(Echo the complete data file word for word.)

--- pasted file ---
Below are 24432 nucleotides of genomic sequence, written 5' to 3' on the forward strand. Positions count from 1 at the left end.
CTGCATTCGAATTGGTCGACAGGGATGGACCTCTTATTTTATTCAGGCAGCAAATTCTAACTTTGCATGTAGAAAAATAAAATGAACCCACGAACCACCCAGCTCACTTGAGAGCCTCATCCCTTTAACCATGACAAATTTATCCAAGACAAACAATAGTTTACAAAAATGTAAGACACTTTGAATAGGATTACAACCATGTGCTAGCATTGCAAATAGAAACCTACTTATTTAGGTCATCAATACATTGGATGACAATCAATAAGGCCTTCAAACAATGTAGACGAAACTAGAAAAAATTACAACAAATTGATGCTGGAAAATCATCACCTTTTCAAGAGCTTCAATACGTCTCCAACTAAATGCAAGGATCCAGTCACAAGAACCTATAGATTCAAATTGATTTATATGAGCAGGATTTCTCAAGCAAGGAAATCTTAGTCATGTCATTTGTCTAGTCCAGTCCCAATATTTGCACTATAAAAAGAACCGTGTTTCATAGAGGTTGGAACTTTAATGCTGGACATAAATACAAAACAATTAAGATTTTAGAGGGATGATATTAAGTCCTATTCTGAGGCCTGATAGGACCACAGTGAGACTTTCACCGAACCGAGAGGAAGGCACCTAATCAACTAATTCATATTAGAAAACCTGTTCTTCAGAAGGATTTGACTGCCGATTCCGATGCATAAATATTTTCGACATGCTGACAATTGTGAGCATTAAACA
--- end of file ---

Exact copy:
Below are 24432 nucleotides of genomic sequence, written 5' to 3' on the forward strand. Positions count from 1 at the left end.
CTGCATTCGAATTGGTCGACAGGGATGGACCTCTTATTTTATTCAGGCAGCAAATTCTAACTTTGCATGTAGAAAAATAAAATGAACCCACGAACCACCCAGCTCACTTGAGAGCCTCATCCCTTTAACCATGACAAATTTATCCAAGACAAACAATAGTTTACAAAAATGTAAGACACTTTGAATAGGATTACAACCATGTGCTAGCATTGCAAATAGAAACCTACTTATTTAGGTCATCAATACATTGGATGACAATCAATAAGGCCTTCAAACAATGTAGACGAAACTAGAAAAAATTACAACAAATTGATGCTGGAAAATCATCACCTTTTCAAGAGCTTCAATACGTCTCCAACTAAATGCAAGGATCCAGTCACAAGAACCTATAGATTCAAATTGATTTATATGAGCAGGATTTCTCAAGCAAGGAAATCTTAGTCATGTCATTTGTCTAGTCCAGTCCCAATATTTGCACTATAAAAAGAACCGTGTTTCATAGAGGTTGGAACTTTAATGCTGGACATAAATACAAAACAATTAAGATTTTAGAGGGATGATATTAAGTCCTATTCTGAGGCCTGATAGGACCACAGTGAGACTTTCACCGAACCGAGAGGAAGGCACCTAATCAACTAATTCATATTAGAAAACCTGTTCTTCAGAAGGATTTGACTGCCGATTCCGATGCATAAATATTTTCGACATGCTGACAATTGTGAGCATTAAACA